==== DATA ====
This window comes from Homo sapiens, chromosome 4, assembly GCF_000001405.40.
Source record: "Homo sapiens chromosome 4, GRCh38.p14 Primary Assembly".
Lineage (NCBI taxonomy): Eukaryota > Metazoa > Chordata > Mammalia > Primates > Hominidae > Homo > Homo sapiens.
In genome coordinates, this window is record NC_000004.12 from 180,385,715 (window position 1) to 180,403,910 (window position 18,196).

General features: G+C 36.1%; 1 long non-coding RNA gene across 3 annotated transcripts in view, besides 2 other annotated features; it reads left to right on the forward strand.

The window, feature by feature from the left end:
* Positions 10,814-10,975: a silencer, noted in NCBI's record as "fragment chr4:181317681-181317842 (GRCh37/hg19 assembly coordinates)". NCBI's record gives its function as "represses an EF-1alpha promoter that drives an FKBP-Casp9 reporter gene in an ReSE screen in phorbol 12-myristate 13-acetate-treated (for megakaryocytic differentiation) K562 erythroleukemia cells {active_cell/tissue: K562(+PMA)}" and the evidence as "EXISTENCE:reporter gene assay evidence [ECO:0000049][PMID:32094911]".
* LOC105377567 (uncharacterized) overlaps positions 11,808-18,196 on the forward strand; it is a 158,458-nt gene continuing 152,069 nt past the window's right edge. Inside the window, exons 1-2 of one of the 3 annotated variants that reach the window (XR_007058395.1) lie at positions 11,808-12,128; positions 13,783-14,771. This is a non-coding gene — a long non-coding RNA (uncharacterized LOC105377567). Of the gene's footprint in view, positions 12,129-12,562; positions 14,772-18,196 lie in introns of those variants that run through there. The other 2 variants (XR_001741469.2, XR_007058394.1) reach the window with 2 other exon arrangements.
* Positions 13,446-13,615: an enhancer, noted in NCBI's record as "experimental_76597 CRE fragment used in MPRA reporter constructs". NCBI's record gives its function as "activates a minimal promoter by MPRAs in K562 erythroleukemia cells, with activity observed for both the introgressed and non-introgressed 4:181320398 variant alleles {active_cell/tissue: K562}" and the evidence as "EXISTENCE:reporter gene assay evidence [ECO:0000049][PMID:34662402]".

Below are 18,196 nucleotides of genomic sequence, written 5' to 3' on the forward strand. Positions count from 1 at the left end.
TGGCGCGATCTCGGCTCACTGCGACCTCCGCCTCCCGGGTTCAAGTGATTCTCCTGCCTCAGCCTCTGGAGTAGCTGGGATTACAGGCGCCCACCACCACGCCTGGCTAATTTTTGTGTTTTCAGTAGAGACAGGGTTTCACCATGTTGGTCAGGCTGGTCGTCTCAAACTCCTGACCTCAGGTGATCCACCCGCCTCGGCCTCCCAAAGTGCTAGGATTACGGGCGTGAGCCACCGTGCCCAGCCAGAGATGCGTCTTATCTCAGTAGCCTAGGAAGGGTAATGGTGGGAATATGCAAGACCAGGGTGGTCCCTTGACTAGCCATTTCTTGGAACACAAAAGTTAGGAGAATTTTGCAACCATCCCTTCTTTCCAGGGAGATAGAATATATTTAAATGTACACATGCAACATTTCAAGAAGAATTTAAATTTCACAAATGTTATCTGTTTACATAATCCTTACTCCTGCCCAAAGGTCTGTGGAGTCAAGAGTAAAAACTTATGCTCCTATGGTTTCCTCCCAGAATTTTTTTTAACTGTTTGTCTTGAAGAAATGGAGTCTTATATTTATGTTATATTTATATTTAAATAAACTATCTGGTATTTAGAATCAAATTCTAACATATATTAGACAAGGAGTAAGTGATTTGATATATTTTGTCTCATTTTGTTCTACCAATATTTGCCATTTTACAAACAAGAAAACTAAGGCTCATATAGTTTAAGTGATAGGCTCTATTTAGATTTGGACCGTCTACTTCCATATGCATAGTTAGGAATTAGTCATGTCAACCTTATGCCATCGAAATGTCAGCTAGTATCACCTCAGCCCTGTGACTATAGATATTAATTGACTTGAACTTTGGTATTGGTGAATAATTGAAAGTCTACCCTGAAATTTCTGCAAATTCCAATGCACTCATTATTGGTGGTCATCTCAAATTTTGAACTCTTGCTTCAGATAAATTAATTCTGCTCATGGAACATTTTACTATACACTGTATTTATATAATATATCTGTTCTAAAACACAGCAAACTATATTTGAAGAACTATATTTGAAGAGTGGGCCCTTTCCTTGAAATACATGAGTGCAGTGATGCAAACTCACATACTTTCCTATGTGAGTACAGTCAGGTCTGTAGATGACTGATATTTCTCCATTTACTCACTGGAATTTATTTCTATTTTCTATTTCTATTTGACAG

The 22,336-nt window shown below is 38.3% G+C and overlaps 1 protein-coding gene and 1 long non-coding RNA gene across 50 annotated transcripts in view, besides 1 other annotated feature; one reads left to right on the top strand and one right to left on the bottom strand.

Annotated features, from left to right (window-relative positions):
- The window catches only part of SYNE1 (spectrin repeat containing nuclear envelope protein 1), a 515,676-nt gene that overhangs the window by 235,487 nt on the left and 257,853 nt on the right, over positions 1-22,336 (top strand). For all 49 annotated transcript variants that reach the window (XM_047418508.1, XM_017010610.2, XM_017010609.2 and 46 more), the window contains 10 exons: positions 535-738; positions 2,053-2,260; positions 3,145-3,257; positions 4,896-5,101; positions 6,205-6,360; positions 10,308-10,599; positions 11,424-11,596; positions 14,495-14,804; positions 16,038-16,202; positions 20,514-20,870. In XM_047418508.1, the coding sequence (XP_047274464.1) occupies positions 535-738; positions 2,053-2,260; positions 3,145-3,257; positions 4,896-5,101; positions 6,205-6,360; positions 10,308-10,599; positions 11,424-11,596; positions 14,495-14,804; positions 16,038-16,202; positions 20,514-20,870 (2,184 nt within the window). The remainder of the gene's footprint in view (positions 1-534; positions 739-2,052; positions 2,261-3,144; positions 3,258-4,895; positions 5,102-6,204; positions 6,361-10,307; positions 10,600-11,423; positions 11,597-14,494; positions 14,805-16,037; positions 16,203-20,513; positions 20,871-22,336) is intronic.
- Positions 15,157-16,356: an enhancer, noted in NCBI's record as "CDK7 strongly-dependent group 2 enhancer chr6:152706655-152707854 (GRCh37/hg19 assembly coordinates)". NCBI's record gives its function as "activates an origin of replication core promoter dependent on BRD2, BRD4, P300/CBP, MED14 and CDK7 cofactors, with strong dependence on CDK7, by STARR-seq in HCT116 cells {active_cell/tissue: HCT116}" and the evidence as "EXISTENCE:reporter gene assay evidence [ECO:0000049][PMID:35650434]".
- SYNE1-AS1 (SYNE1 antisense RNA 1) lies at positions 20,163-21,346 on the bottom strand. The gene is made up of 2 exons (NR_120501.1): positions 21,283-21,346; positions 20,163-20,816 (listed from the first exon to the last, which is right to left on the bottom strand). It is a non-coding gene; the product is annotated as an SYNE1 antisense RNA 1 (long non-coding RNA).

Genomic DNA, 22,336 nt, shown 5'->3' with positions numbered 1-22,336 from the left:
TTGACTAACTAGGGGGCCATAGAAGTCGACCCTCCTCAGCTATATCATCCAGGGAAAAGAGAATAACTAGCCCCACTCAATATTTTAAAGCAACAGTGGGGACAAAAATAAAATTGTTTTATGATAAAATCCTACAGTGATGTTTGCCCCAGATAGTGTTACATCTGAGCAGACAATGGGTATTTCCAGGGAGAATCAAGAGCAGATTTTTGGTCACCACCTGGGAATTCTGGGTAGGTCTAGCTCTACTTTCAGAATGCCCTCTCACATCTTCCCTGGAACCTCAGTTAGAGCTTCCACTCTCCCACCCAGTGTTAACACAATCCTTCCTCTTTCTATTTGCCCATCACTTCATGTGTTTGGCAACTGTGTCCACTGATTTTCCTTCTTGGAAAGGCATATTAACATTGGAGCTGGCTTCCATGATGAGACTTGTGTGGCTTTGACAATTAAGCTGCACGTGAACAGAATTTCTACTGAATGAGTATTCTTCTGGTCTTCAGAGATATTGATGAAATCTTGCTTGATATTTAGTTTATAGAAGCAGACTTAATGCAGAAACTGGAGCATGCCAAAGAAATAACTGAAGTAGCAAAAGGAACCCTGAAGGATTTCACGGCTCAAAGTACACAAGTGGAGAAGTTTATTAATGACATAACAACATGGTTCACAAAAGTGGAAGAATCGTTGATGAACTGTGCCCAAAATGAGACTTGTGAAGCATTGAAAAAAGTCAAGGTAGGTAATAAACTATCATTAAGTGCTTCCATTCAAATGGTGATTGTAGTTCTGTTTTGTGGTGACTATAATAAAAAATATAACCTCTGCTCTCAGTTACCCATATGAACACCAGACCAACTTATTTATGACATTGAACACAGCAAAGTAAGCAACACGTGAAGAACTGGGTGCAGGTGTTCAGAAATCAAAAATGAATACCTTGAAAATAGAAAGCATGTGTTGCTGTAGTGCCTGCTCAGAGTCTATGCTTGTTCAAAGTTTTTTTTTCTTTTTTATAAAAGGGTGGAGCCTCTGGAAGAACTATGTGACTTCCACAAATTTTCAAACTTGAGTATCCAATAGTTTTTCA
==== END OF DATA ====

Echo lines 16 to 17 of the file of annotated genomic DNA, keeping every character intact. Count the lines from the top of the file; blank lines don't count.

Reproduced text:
- SYNE1-AS1 (SYNE1 antisense RNA 1) lies at positions 20,163-21,346 on the bottom strand. The gene is made up of 2 exons (NR_120501.1): positions 21,283-21,346; positions 20,163-20,816 (listed from the first exon to the last, which is right to left on the bottom strand). It is a non-coding gene; the product is annotated as an SYNE1 antisense RNA 1 (long non-coding RNA).

Genomic DNA, 22,336 nt, shown 5'->3' with positions numbered 1-22,336 from the left: